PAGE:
Judging from all the cocky, self-serving — and in one particular case, abusive — e-mails I’ve received from members of Red Sox Nation over the past couple of weeks, my guess is that nobody who bleeds Boston ever expected to be in this position: Down 2-1 to the Cleveland Indians in the American League Championship Series.
So here’s my question then: How secure do you feel knowing your season may well be riding on the coin-flip reliability of Tim Wakefield’s knuckleball?
If I were Terry Francona, I’d be awfully tempted to use Josh Beckett on three days rest tonight. Beckett’s postseason resume is pretty much impeccable, and the last time he threw on three days rest in the playoffs, he shut down the New York Yankees in the 2003 World Series-clinching Game 6 for the Florida Marlins.
By using Beckett tonight, you also leave open the possibility that he could pitch Game 7 with a full complement of rest. And while I wouldn’t expect Beckett to be the lights-out guy he was in Game 7 of the 2003 World Series if he did get the ball with short rest, neither would I expect anything less than a grind-it-out, keep-my-team-in-it kind of performance. Too, he’s been so dominant in the playoffs, that he probably would take a mental edge to the hill with him.
The risk, of course, is if Beckett pitched Game 4 and, against all odds, served up a clunker. Then, the Red Sox would be down 3-1 without a great chance to get to Game 7. Still, if I’m Francona, that’s a risk I’m willing to take at this time of year, because if I’m going to lose, I’m going down with my best guy.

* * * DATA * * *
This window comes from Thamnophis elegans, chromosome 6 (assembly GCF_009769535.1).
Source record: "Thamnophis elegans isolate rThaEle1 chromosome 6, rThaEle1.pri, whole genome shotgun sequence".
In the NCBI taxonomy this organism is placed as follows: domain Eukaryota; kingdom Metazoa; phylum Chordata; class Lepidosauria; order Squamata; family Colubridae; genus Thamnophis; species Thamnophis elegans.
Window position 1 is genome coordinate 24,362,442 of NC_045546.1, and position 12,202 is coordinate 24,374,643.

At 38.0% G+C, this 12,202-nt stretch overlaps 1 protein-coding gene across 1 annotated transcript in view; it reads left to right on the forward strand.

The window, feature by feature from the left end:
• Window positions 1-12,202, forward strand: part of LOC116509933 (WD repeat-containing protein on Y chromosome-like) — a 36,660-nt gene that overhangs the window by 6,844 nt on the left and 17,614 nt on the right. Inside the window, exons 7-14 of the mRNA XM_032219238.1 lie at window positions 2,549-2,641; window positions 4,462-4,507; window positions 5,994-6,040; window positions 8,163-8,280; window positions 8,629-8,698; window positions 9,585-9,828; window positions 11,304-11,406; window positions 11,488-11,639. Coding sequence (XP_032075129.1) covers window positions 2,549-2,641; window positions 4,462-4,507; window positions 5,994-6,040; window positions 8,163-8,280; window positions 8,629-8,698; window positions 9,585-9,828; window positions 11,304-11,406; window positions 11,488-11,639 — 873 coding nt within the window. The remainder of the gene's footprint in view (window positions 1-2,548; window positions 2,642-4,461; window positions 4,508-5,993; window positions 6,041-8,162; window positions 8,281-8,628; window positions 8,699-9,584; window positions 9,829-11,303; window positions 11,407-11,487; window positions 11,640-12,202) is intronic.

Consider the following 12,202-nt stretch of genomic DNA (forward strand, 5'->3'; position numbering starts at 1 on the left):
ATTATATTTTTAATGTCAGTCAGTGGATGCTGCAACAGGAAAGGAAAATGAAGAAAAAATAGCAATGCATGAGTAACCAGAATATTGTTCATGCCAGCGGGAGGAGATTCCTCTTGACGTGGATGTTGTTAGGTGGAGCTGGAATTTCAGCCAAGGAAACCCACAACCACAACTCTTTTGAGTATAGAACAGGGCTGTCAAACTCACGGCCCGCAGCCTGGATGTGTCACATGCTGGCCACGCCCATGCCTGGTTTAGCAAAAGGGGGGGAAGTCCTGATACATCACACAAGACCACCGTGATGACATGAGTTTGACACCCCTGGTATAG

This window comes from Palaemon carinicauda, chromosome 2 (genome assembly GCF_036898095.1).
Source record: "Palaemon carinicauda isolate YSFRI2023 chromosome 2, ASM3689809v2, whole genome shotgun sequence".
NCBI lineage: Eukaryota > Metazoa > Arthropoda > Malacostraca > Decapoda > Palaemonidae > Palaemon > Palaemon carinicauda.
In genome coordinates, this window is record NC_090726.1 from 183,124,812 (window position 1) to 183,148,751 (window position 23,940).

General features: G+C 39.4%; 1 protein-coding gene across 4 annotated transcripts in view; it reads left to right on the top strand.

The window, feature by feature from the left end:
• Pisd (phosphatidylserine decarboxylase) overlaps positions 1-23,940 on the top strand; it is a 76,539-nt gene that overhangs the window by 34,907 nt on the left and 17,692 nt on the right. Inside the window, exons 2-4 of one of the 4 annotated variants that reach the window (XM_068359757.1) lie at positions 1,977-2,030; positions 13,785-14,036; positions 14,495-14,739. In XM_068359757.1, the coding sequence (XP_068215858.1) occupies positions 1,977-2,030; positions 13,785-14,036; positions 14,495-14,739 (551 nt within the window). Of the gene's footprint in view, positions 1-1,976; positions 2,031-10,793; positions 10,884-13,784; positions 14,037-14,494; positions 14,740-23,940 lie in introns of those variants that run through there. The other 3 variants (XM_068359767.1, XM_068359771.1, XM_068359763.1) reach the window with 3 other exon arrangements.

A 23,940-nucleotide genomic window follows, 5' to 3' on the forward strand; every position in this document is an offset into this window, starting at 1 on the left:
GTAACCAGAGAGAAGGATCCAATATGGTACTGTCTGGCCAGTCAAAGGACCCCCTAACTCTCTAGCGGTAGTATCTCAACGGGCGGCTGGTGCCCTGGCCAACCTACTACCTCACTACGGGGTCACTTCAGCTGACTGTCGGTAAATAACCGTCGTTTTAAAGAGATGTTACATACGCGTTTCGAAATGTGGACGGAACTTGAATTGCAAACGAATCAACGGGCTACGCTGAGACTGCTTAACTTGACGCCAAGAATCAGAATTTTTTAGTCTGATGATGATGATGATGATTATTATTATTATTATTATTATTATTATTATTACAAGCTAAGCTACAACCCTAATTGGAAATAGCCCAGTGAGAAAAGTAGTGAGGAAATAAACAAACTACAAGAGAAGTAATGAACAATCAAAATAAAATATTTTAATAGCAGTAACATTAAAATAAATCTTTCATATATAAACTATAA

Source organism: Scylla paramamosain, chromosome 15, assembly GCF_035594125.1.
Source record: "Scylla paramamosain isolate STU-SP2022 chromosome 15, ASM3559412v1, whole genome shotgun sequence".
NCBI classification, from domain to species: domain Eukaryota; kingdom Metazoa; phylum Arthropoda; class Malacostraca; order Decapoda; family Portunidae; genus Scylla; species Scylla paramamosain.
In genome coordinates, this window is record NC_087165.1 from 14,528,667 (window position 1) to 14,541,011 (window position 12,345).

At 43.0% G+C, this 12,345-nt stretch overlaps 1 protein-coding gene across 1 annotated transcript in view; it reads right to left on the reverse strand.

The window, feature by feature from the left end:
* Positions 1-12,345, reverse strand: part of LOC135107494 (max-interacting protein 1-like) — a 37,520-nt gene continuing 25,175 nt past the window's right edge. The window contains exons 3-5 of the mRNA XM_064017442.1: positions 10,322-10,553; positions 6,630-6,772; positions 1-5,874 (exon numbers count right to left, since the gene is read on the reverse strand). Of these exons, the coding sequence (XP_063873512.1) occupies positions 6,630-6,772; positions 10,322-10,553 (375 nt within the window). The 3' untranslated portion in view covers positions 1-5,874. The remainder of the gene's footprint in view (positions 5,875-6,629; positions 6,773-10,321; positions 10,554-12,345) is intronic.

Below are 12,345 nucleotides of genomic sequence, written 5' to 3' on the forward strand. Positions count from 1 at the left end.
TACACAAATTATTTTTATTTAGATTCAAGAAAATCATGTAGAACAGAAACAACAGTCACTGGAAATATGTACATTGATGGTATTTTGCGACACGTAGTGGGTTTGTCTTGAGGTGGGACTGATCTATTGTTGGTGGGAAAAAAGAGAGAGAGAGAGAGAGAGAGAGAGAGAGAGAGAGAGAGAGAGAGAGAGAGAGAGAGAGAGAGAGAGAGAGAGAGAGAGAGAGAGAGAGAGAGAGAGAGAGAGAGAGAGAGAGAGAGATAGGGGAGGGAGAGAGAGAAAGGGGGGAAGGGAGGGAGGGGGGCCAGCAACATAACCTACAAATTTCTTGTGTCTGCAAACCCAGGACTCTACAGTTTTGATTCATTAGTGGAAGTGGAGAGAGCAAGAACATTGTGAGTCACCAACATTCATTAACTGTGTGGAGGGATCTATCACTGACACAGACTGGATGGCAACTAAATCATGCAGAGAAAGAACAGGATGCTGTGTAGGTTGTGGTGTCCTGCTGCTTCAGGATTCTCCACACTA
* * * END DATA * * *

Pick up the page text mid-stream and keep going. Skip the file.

Don’t get me wrong. I like Wakefield, even though the back of his own postseason baseball card is not nearly that impressive. But Wakefield has pitched only once in the past 23 days because of back issues. That’s concern enough. Add to it that his bread-and-butter pitch is the most unpredictable one in the game in terms of what it’s going to produce, and I would imagine that he’ll have an awfully short leash.
If the Red Sox lose tonight with Wakefield, they do have Beckett on regular rest in Game 5 and then Curt Schilling possible for Game 6. But a 3-1 hole in a playoff series is awfully difficult to erase, especially against a team that’s been almost as hot — 36-14 over their past 50 — as Colorado has been. The Red Sox did make history by wiping out a three-games-to-zip deficit against the Yankees in the ALCS in 2004, but you can only walk that high wire so many times before you tumble off, and my guess is that an Indians win tonight will, for practical purposes, serve as a series-clincher.
Which is why if it were my call, the ball would go to Beckett.